Friday, July 10, 2009

Parting Wild Horses Mane Applications

One of my favorite bloggers, my friend, and an older version of me is Dojo Rat. You know with the intro of "older version of me" he must be a force a nature.

(Dojo Rat is the Washington Wooley guy on the right)

Dojo Rat Blog

Recently he posted a blog about a yang style tai chi posture called "parting wild horses mane". I enjoyed the blog, and found myself inspired. I have a sweet tooth for tai chi even though I have never formally trained in it. I believe Aiki, Ju and Tai Chi all are pretty much shooting for the same thing. The only separation lies in some of our training methods. I myself try to use any of the training methods I find useful for my goal.

Here is a short film on how to do Parting Wild Horses Mane in form.

After researching the applications for this motion, I found the Tai Chi guys were often applying it like this next fellow. You can see more application videos on Dojo Rat blog.

After watching these tai chi fellows, I wanted to add some thoughts about angle of execution, energy generation and demonstrate some slow applications I came up with. Again I am not a tai chi guy, but maybe you tai chi guys can start stealing our aiki ideas as much as I try to steal yours. As usual, learn from what you like and learn twice as much from what you don't like. I had to keep it slow because I had a newer student that could not yet take some more dramatic falls.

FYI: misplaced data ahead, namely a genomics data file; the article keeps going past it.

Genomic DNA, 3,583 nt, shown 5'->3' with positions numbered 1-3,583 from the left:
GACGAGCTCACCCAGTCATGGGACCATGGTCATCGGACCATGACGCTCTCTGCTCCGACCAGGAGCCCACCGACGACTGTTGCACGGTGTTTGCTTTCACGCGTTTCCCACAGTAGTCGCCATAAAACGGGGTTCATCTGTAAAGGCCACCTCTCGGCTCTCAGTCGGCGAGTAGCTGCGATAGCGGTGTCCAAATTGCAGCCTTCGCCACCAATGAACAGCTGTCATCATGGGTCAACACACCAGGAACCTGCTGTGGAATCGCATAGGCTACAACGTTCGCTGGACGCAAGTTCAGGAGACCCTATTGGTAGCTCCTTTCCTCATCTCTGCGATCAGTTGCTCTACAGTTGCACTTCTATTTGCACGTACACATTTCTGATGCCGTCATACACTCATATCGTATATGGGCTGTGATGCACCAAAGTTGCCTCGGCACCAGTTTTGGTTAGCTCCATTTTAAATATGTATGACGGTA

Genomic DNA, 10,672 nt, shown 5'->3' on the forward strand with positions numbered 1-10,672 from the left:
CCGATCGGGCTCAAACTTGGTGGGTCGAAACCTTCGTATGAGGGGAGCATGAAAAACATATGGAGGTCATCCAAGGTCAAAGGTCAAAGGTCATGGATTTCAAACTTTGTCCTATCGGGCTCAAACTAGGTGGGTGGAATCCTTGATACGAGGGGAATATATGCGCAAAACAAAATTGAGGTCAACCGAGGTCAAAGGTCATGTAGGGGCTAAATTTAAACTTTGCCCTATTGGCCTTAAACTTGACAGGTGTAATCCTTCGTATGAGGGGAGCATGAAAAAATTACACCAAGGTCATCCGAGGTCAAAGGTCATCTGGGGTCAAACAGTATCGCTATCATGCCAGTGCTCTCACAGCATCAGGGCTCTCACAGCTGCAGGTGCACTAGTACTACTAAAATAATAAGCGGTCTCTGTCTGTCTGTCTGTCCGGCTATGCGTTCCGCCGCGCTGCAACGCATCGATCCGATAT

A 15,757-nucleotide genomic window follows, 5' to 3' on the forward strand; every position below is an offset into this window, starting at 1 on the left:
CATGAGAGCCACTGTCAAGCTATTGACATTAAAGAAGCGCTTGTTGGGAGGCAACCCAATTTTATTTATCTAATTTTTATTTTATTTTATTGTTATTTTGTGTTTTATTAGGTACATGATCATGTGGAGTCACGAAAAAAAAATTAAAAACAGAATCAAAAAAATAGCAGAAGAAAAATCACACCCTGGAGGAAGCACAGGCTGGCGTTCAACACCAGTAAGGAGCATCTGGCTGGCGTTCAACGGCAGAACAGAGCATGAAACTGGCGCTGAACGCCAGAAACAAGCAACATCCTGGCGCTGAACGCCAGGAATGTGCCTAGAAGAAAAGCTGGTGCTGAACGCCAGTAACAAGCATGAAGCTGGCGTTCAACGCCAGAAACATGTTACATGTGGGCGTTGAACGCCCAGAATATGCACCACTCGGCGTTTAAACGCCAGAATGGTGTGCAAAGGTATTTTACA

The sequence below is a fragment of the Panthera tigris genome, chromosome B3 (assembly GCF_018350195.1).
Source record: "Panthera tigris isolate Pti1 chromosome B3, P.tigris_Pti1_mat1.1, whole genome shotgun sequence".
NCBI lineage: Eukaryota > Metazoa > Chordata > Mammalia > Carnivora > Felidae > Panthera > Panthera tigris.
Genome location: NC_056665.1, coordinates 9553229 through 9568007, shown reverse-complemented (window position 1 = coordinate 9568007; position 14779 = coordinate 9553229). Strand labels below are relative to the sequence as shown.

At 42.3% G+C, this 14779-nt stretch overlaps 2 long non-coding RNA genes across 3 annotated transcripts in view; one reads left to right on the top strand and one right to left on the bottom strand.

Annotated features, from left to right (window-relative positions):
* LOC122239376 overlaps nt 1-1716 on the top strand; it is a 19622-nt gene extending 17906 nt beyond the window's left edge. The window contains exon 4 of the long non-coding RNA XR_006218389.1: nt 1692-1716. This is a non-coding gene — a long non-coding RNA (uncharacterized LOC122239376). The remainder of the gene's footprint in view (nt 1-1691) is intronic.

1. From Parting the Wild Horse's Mane, I am reminded of Tenchi nage and Sokumen Irimi nage. I think they might be similar concepts.

  2. Very cool observations. I love doing this, too. Yeah, the first bit from this I think of as gyakugamae ate from a release movement. Maybe #1 release (or #3, then I pass the hand off) or # 2 release where I don't end up behind him as I would traditionally, I just step off the line and enter with the free hand.

    In fact I've found I rather like the idea of "splitting" uke, my bottom hand going one direction, and my top hand (the gyakugamae ate hand) going the other. With one hand in the face or arm under the chin or whatever BY ITSELF uke seems to be able to deal with/reverse/etc a lot more often.

    The heal for gedan ate, exactly. Took me a long time to figure that out! If I didn't, folks would hop out or float and snag waki gatame on me easy. I think, too, (Nick's been talking a lot about this lately) that any time you have that position you can also throw mae otoshi off uke's far toe.

    Good stuff, as usual...